The role of said media became clear in the discussion I had, as it became clear that cold hard facts played little role in the anti-welfare attitudes held. He simply did not believe that over a third of welfare spending goes on the state pension. You can see a similar graph from a different source here. If you have strongly held anti-welfare beliefs, the urge to simply ignore the fact that the biggest chunk of welfare spending goes on your gran must be enormous – it blows quite a hole in your value system.
The next largest chunk of the welfare bill is tax credits. These divide into Child Tax Credits and Working Tax Credits. The former are for those on low-incomes who support a child, the latter are for those on low-incomes who are employed. Approx. 76% of families which receive these are in work. We are a long way from the idea of feckless scroungers watching ‘Jeremy Kyle’. Similarly, almost 60% of children in poverty come from working families and a small minority of housing benefit claimants claim Jobseeker’s Allowance. Far from supporting scroungers, our welfare system subsidises the poverty pay of employers and the extortionate rents of private landlords.
On the subject of unemployment, I asked the man if he believed that it had risen in recent years simply because benefits looked more attractive to more people. To my astonishment, he said ‘yes’. Yet unemployment was at its lowest in the UK in 1973, when ‘welfarism’ was far more entrenched and supported than it is now (and as you can see in the graph on page 12 here, unemployment benefit almost exactly matched personal consumption rates.) The value of what is now called Jobseeker’s Allowance hasn’t changed in 30 years and amounts to only 50% of the income you need to be classified as below the poverty line. That’s without going into the uniquely disheartening experience that is signing on at your local job centre. I find it difficult to believe that anyone who has experienced that could ever believe that people choose it over employment. Of course, with reports suggesting between 4 and 6 jobseekers for every vacancy in the country, most have no choice.
I’m pleased to say that I remembered a lot of this during the discussion. Yet each and every fact was dismissed – not with a counter-claim, but with personal anecdotes and tabloid stories. The government’s own figures suggest that benefit fraud costs approx. £1 billion per year, a figure which is dwarved not only by the £16 billion in benefits which go unclaimed, but by the approx. £15 billion which is lost due to tax evasion. Yet the man I was discussing this with wheeled out the usual arguments about how the wealthy have worked to get what they have and would just ‘leave the country’ if they were taxed fairly. His anger was entirely aimed at the poorest and most vulnerable people in society.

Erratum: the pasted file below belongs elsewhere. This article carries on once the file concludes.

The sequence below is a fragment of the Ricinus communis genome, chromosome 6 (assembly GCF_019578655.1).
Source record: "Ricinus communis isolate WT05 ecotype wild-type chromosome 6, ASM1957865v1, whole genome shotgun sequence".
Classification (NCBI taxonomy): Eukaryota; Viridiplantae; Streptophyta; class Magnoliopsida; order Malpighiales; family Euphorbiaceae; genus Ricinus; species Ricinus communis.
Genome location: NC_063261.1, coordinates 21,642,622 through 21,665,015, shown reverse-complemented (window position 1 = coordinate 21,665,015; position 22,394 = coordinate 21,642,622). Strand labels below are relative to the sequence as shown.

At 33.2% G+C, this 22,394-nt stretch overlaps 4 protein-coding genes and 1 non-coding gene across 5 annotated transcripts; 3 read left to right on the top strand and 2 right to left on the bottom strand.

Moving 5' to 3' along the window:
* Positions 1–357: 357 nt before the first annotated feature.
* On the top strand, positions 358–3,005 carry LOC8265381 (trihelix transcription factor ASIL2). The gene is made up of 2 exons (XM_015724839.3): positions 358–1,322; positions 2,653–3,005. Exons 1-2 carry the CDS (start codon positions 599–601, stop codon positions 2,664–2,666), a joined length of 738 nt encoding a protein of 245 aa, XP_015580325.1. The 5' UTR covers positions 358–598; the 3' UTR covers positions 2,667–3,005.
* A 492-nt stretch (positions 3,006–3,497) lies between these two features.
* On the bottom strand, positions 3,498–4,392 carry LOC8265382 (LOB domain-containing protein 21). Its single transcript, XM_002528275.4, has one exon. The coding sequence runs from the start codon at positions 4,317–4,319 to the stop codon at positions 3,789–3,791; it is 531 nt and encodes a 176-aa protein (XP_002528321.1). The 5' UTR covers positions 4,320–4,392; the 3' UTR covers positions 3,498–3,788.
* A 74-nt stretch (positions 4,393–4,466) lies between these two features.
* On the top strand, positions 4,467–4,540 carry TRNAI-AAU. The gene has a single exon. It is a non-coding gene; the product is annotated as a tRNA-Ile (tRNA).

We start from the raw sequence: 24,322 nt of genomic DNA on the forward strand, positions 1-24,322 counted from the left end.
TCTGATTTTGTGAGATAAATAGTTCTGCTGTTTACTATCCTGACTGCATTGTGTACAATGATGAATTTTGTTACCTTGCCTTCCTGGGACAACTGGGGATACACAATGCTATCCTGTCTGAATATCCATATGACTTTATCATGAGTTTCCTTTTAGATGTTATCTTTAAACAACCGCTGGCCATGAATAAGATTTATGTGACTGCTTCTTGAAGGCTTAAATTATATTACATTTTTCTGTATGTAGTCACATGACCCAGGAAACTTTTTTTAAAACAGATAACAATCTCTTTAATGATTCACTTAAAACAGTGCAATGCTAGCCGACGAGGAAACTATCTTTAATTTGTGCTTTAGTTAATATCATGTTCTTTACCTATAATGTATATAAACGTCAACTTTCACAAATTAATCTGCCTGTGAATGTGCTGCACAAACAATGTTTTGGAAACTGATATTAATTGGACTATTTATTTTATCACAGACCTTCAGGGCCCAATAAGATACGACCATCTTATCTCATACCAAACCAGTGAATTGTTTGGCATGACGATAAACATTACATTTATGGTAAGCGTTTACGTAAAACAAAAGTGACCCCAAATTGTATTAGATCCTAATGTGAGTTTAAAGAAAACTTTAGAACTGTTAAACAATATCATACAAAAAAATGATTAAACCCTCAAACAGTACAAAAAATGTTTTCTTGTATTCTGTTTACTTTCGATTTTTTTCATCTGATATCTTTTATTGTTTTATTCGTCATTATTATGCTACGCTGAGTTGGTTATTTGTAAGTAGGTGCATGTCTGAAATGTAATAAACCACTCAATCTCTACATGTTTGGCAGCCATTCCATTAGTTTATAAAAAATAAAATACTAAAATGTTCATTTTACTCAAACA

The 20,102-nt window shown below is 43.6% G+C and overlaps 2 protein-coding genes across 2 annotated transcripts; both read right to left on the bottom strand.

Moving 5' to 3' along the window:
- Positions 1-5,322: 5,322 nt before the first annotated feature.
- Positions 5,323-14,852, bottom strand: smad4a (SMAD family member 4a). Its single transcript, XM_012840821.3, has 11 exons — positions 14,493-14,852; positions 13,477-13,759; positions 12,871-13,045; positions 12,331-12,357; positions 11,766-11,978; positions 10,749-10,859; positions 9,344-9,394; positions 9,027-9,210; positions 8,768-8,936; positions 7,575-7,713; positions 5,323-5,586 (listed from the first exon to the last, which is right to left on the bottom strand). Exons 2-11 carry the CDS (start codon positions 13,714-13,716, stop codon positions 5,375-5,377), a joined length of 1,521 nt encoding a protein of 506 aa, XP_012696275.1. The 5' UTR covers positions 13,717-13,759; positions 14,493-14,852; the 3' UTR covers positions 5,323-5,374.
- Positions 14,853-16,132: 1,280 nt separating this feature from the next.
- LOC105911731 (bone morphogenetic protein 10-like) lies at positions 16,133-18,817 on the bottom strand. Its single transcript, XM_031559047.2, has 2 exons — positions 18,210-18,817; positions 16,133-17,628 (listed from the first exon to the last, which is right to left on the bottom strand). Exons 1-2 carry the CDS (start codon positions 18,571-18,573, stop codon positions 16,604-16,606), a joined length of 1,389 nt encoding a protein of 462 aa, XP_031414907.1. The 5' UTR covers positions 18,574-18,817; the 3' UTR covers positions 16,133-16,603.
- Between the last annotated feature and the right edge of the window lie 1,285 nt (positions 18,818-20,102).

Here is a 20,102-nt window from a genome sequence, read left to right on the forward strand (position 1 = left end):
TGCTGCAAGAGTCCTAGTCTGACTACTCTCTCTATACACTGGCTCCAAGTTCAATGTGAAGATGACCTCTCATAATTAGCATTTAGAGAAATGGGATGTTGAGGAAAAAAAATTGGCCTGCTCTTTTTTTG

This is the massive problem which Atos campaigners face. The dripfeed of lies from government and the media mean that the public massively over-estimate disability benefit fraud, just as they over-estimate all benefit fraud. It’s this widespread hatred of those on benefits – the belief that they are at best lazy, at worst thieves – that has allowed the government to viciously attack the poorest in society without any real hit to their poll ratings. And it’s this same hatred which makes many turn a blind eye to Atos. Sadly it doesn’t look like Ed Miliband is going to change the record, which means it’s up to us. All of us. We need to challenge the lazy myths and prejudices which surround benefits every time we encounter them, in whatever way we can. This is the larger battle against Atos, against the government, against billionaire media barons who rant about benefit cheats while pumping money into their offshore accounts. I want to believe we can do this, because to believe otherwise is to believe in humanity at its worst.